Mohammad Moghimi was a naturally curious child. He was fascinated by electronics and always wondered how everyday items like radios, TVs and telephones worked. “I would take apart the radio to see if I could figure it out how it worked,” he said. It was that curiosity that led his high school teachers to recommend that he study electrical engineering, where his interest in microsystems and microelectronics was peaked. “I wanted to understand how the tiniest computer CPU chips could be so powerful,” he said.
He sees much of the same kind of curiosity and enthusiasm in the students he teaches in NIU’s College of Engineering and Engineering Technology’s Electrical Engineering Department. “I’m teaching students what’s going on inside their cell phones, for example. They are so excited to learn,” he said.
Moghimi joined the NIU faculty in August of 2019. He chose NIU to continue his career because of the emphasis on hands-on learning that is a fundamental part of education at NIU. “I want my students to understand the basic theories but also put the theory into practice so they can contribute to a company and take the lead in industry in the future.”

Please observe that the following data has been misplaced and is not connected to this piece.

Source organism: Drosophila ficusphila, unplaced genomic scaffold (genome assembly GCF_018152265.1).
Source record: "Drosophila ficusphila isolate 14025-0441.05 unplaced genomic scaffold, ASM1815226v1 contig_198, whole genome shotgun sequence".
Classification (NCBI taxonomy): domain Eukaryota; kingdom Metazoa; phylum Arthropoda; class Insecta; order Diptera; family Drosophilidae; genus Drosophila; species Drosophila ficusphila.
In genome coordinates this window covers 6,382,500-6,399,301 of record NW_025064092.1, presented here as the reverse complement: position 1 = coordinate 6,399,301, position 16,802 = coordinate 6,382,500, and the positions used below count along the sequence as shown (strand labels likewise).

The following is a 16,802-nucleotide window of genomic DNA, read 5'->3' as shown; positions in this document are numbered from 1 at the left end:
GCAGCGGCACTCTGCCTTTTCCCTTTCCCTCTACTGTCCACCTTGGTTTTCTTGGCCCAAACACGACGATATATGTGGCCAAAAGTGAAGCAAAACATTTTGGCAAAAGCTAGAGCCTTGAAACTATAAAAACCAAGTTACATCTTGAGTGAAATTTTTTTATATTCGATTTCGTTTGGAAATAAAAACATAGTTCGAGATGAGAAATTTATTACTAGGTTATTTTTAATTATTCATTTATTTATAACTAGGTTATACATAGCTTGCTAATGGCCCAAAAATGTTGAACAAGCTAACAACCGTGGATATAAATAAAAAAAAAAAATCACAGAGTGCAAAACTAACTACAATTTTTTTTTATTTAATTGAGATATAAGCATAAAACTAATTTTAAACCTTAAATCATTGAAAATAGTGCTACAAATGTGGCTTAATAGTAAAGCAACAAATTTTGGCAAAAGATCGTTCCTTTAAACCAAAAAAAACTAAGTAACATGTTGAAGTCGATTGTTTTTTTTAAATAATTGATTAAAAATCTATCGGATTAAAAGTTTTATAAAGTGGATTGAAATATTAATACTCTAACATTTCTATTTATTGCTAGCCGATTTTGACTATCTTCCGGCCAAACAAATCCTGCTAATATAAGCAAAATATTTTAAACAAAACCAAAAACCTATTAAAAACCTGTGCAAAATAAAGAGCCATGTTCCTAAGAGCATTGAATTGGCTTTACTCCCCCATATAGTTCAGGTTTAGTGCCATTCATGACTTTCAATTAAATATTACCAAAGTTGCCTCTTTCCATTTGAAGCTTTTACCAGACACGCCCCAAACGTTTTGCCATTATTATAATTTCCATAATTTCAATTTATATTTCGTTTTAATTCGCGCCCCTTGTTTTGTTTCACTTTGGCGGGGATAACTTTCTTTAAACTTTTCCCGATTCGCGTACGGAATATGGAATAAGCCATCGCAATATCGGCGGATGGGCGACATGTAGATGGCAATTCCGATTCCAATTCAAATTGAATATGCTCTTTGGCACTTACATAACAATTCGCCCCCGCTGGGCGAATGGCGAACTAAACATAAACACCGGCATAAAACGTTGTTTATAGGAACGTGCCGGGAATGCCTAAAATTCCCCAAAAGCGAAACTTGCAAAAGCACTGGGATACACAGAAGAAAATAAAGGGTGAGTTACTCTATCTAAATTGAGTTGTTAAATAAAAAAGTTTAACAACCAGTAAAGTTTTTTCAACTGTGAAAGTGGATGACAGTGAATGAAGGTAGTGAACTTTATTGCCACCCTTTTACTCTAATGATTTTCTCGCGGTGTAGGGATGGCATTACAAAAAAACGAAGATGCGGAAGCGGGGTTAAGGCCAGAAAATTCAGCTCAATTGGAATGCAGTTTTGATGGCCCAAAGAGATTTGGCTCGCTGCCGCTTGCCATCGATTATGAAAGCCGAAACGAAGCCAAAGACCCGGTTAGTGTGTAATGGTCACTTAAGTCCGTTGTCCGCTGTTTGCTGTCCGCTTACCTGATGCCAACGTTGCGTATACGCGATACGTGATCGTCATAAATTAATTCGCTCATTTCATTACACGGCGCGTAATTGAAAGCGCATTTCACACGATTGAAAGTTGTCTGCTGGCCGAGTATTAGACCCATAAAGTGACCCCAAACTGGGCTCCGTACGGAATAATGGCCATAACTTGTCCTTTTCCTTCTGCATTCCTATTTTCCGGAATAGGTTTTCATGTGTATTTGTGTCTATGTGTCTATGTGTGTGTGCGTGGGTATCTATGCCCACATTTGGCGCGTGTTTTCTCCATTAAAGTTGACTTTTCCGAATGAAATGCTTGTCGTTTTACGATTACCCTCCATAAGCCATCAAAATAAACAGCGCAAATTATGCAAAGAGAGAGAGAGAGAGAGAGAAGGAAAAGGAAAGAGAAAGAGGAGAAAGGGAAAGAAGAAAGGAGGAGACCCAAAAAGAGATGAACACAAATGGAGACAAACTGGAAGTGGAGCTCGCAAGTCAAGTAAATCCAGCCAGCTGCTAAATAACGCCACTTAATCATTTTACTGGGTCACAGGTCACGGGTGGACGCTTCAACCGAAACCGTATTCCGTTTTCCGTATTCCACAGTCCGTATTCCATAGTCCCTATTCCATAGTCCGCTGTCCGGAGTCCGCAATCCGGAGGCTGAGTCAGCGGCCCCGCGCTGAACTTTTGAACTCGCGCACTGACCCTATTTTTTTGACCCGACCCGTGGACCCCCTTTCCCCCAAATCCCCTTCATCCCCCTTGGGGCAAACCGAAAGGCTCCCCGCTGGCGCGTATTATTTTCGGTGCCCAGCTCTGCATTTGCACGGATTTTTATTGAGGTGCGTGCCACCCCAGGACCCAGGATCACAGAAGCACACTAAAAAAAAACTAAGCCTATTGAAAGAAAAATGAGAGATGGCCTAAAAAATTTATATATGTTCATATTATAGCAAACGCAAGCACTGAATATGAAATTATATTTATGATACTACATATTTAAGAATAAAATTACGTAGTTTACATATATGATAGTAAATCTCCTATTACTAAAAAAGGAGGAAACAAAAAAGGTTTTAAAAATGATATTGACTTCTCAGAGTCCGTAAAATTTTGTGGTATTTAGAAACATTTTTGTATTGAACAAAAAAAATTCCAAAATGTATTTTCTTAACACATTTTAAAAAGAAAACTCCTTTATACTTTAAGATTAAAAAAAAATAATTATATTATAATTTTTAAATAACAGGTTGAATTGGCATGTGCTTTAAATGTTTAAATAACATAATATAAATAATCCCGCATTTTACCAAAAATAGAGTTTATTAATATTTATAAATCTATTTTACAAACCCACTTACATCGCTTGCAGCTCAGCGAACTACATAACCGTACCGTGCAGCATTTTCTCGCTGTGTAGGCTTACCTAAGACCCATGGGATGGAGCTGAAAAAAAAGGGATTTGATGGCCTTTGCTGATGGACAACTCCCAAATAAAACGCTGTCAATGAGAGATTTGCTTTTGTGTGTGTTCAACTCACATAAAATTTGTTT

Another reason for choosing NIU was the college’s Microelectronics Research and Development Lab, which includes 4,200 square feet of cleanroom space. In this lab, he and his team of grad students are researching microelectronics and microsystems to develop a wearable home health monitoring device that helps doctors remotely monitor heart patients 24/7 from the comfort of their homes. The device sends continuous data to the patient’s cell phone and in turn, to the doctor.
“The students are so helpful. They have great energy and a tremendous work ethic,” he said. “They work hard inside and outside the classroom. It’s very rewarding to see them succeed.”